In Mauro, the Supreme Court expressly held that obtaining custody over a State prisoner by means of a writ of habeas corpus ad prosequendum "in no way reduces the need for . . . prompt disposition of the charges underlying [a previously lodged] detainer." 436 U.S. at 362, 98 S.Ct. at 1848. Mauro mandates that, pursuant to Article IV of the Agreement, when a State prisoner, against whom a detainer has been lodged, is transferred from State to federal custody by an ad prosequendum writ for the purpose of prosecution on pending federal charges: (1) trial on the federal charges must commence within 120 days of the arrival of the prisoner in federal custody (Art. IV(c)); and (2) disposition of the pending charges must precede the return of the prisoner from federal to State custody (Art. IV(e)). 436 U.S. at 352, 98 S.Ct. 1834. See also United States v. Dixon, 592 F.2d 329 (6th Cir. 1979).
In the present case appellant was not brought to trial for 291 days following his September 19, 1975, transfer to federal custody. Additionally, he was shuttled back and forth between federal and State custody on two occasions after the detainer had been lodged against him, but prior to his trial on the federal bank robbery charge. Under the holding in Mauro, the Government's handling of Eaddy violated both Article IV(c) and (e) of the Agreement.
This is not a case where temporary custody was obtained at the behest of the prisoner and solely for his benefit. See United States v. Dixon, 592 F.2d 329 (6th Cir. 1979). Rather, each temporary custody herein was initiated by the prosecutor to further prosecution of appellant pursuant to Arts. IV(a) and V(d) of the Agreement.
We conclude, therefore, that the decision of the Supreme Court in Mauro, which was not available to the district court at the time of its February 7, 1978, decision, requires that we reverse in this case.
Because appellant's conviction was on direct appeal when the Supreme Court announced United States v. Mauro, 436 U.S. 340, 98 S.Ct. 1834, 56 L.Ed.2d 329 (1978), we do not need to address the Government's contention that the Mauro holding should not be retroactively applied. See Hankerson v. North Carolina, 432 U.S. 233, 246-48, 97 S.Ct. 2339, 53 L.Ed.2d 306 (1977) (Powell, J., concurring); Jenkins v. Georgia, 418 U.S. 153, 155, 94 S.Ct. 2750, 41 L.Ed.2d 642 (1974); Williams v. United States, 401 U.S. 646, 665, 91 S.Ct. 1148, 28 L.Ed.2d 388 (1971); Mackey v. United States, 401 U.S. 667, 675, 91 S.Ct. 1160, 28 L.Ed.2d 404 (1971).
The Government makes no serious contention on this appeal that Article IV(c) and (e) of the Agreement were not violated. Instead, the Government argues that appellant waived his substantive rights under Article IV(e) by failing to state a preference as to the place of his incarceration while awaiting trial on the federal bank robbery charge.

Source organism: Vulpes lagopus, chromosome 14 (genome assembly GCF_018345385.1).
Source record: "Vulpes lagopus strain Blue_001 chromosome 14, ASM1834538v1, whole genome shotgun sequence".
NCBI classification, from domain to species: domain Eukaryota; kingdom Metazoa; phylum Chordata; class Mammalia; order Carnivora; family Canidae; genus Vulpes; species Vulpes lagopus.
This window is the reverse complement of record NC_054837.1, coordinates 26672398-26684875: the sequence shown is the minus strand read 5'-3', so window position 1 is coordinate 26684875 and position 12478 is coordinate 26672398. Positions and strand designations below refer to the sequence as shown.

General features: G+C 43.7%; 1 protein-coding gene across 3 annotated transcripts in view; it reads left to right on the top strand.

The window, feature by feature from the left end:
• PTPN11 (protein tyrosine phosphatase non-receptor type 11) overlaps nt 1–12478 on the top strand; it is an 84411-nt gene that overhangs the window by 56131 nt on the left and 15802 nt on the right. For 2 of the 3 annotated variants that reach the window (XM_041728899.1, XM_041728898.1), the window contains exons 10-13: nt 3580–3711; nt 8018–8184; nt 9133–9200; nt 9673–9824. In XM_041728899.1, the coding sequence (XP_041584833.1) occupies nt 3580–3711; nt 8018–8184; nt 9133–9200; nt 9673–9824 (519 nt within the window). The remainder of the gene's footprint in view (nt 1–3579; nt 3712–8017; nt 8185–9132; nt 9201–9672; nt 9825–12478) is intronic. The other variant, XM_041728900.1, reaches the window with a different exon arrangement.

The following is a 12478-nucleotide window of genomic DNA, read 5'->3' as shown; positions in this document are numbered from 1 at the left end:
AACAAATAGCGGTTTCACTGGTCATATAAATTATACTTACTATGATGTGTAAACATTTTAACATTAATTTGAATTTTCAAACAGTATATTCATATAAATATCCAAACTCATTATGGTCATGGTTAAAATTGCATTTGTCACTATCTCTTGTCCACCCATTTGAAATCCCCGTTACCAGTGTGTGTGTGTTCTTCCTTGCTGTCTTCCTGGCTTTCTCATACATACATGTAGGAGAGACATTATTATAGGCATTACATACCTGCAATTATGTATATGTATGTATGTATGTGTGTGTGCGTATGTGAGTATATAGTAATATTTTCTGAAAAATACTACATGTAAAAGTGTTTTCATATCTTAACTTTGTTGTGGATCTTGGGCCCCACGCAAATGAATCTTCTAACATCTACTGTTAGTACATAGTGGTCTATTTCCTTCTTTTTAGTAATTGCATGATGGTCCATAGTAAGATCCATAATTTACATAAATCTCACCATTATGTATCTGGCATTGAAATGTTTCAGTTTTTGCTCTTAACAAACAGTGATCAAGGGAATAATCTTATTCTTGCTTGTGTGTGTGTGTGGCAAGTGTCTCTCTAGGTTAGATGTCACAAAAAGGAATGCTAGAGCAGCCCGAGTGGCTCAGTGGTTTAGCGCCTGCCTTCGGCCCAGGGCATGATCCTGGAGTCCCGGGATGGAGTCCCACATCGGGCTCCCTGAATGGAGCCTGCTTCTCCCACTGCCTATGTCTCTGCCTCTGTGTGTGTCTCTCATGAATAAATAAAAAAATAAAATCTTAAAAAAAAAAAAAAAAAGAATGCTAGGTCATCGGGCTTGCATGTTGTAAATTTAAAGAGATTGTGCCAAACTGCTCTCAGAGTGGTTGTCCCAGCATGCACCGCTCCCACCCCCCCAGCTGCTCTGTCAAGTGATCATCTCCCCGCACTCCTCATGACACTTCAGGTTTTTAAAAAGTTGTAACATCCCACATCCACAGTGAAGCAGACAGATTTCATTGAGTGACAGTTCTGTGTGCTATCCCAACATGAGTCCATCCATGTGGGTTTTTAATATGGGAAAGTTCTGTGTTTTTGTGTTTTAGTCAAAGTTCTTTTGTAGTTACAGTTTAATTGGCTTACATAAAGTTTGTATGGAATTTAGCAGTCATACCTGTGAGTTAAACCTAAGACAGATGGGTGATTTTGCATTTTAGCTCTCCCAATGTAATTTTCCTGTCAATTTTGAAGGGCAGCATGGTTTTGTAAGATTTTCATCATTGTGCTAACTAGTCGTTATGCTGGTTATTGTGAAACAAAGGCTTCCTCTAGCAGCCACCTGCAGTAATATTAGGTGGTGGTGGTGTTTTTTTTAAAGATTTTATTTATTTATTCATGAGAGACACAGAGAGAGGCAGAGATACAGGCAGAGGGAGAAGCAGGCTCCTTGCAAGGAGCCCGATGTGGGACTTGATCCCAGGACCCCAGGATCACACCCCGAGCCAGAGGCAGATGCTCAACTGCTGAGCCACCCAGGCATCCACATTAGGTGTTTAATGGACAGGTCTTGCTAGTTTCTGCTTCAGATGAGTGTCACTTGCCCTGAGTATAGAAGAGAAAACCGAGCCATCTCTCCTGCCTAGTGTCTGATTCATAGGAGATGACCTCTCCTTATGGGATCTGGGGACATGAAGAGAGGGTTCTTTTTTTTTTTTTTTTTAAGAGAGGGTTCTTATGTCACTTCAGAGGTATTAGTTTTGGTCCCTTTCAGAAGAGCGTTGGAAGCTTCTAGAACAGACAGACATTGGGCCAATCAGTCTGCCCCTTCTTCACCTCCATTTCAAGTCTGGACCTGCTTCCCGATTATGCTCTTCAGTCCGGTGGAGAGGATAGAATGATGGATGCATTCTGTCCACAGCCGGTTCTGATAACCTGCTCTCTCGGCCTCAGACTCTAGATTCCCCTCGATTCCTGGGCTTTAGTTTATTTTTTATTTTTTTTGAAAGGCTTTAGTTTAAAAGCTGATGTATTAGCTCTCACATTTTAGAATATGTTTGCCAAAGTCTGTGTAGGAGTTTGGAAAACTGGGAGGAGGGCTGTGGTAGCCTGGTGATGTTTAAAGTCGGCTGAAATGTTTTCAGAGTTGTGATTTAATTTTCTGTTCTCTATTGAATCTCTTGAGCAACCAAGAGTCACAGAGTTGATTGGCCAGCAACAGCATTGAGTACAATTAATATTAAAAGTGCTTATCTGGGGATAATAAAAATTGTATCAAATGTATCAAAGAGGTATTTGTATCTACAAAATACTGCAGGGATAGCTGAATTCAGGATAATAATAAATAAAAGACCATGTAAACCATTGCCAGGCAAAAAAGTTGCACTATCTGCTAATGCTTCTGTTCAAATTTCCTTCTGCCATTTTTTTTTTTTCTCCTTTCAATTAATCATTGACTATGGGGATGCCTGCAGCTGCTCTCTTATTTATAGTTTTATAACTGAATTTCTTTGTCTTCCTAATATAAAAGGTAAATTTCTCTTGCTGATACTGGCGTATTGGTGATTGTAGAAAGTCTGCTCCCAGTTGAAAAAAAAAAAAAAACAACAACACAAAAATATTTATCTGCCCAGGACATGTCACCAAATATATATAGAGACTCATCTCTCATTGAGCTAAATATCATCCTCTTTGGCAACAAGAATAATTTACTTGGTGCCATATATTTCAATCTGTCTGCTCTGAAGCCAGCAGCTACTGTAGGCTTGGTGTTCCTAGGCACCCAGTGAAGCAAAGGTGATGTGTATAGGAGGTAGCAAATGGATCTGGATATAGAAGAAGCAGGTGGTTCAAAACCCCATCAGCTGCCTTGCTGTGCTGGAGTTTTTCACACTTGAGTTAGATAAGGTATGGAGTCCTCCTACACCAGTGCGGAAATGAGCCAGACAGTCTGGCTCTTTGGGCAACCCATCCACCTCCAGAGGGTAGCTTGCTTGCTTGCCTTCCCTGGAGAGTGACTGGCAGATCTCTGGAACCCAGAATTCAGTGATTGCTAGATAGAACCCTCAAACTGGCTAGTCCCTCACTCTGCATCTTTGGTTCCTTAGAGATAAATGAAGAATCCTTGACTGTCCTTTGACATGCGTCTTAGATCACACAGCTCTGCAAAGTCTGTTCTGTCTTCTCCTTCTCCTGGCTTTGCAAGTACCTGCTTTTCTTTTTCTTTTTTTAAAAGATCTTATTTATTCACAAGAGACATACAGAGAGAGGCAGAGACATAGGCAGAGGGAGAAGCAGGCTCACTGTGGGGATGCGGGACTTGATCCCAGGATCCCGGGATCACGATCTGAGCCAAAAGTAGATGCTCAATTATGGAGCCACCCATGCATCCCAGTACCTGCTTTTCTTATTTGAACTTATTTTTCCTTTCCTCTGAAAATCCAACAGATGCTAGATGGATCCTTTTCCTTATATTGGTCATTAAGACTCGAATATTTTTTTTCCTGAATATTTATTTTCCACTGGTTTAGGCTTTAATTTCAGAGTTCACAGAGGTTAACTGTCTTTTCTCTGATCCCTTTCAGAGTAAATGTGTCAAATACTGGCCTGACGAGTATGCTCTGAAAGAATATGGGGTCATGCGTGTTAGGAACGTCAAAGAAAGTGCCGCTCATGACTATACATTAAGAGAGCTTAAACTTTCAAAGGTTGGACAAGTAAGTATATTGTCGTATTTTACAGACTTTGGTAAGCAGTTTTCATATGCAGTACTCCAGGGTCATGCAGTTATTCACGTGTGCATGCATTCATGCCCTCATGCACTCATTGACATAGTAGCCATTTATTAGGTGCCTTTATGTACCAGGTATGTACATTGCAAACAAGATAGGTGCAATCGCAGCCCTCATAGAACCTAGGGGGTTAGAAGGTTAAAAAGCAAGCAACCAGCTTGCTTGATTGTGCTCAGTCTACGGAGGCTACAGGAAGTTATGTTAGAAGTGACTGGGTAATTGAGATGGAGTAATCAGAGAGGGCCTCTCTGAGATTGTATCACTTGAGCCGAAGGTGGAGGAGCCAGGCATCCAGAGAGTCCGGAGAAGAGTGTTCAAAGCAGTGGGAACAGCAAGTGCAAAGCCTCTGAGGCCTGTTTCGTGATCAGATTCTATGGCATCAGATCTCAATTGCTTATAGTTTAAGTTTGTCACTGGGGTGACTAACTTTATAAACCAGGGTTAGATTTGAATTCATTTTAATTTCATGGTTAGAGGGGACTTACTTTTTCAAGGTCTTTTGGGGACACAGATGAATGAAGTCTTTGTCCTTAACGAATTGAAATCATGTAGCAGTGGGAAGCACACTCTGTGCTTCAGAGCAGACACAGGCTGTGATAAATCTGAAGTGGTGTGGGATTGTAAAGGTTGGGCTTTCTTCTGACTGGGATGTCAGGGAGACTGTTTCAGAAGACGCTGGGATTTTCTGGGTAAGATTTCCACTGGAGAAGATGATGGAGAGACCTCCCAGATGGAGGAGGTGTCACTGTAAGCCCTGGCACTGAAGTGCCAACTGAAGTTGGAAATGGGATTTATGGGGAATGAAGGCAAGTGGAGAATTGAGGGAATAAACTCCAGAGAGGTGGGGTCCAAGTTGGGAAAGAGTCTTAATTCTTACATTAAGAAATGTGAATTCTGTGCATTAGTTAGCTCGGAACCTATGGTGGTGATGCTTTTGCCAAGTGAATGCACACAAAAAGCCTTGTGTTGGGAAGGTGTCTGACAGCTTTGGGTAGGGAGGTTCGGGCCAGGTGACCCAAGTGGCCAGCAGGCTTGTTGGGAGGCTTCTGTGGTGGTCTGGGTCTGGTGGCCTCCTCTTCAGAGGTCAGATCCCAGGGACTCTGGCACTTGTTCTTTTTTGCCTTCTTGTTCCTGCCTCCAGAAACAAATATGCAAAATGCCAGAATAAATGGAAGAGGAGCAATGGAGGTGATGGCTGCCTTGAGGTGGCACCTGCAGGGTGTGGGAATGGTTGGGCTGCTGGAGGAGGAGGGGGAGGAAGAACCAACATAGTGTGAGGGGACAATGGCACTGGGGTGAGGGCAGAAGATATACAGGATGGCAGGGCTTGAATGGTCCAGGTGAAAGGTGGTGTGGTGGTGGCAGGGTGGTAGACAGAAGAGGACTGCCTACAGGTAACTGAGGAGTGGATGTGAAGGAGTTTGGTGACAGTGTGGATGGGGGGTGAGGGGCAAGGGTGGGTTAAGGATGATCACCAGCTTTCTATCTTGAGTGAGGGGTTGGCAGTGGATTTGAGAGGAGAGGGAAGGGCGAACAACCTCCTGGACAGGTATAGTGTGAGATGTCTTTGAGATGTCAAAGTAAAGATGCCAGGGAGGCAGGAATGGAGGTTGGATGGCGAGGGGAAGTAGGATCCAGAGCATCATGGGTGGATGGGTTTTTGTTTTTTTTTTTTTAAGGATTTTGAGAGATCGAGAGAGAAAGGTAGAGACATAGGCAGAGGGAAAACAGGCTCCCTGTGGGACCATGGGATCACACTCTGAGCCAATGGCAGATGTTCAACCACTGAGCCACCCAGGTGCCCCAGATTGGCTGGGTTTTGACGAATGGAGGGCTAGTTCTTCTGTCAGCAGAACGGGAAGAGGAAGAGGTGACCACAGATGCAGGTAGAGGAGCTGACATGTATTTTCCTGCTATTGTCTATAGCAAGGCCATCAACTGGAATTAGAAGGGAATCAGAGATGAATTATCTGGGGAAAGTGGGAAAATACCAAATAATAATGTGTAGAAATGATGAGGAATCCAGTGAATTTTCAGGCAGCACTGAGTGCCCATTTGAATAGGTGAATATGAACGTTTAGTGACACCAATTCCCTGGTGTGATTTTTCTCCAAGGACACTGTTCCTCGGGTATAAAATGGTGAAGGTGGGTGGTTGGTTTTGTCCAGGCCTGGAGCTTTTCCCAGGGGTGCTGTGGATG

The Agreement is designed to "encourage the expeditious and orderly disposition of [outstanding] charges and determination of the proper status of any and all detainers based on untried indictments, informations, and complaints." Art. I. The Agreement seeks to protect a prisoner from the prejudice inherent in the lodging of a detainer. Mauro, supra, 436 U.S. at 358 n. 25, 98 S.Ct. 1834 n. 25. "Because a detainer remains lodged against a prisoner without any action being taken on it, [the prisoner] is denied certain privileges within the prison, and rehabilitation may be frustrated." Id. at 360, 361 n. 26, 98 S.Ct. at 1847 n. 26. See also United States v. Ford, 550 F.2d 732, 739-40 (2d Cir. 1977), aff'd sub nom., United States v. Mauro, 436 U.S. 340, 98 S.Ct. 1834, 56 L.Ed.2d 329 (1978). The Agreement also seeks to reduce disruption in prisoner privileges and programs which can result when there are repeated transfers between jurisdictions. Id. at 742.
As stated by this court in United States v. Dixon, supra, 592 F.2d 329 (6th Cir. 1979), Article IV allows a prosecutor access to a prisoner held in another jurisdiction upon the prosecutor's mere written request for temporary custody or availability. Article IV(c) provides that once a prisoner has been transferred from his jurisdiction of incarceration to the custody of the prosecutor in the jurisdiction where there are charges outstanding against the prisoner, trial must commence within 120 days of the prisoner's arrival in the requesting jurisdiction. Article IV(e) provides that once the prosecutor has requested custody of a prisoner and the prisoner has been transferred to the requesting jurisdiction, disposition of all charges outstanding against the prisoner (which are the basis of a detainer) must precede the prisoner's return to his jurisdiction of incarceration. The limitations imposed by Article IV(c) and (e) upon the prosecutor of a "requesting jurisdiction" are intended to prevent prosecutorial abuse of the simplified method for obtaining custody over a prisoner held in another jurisdiction.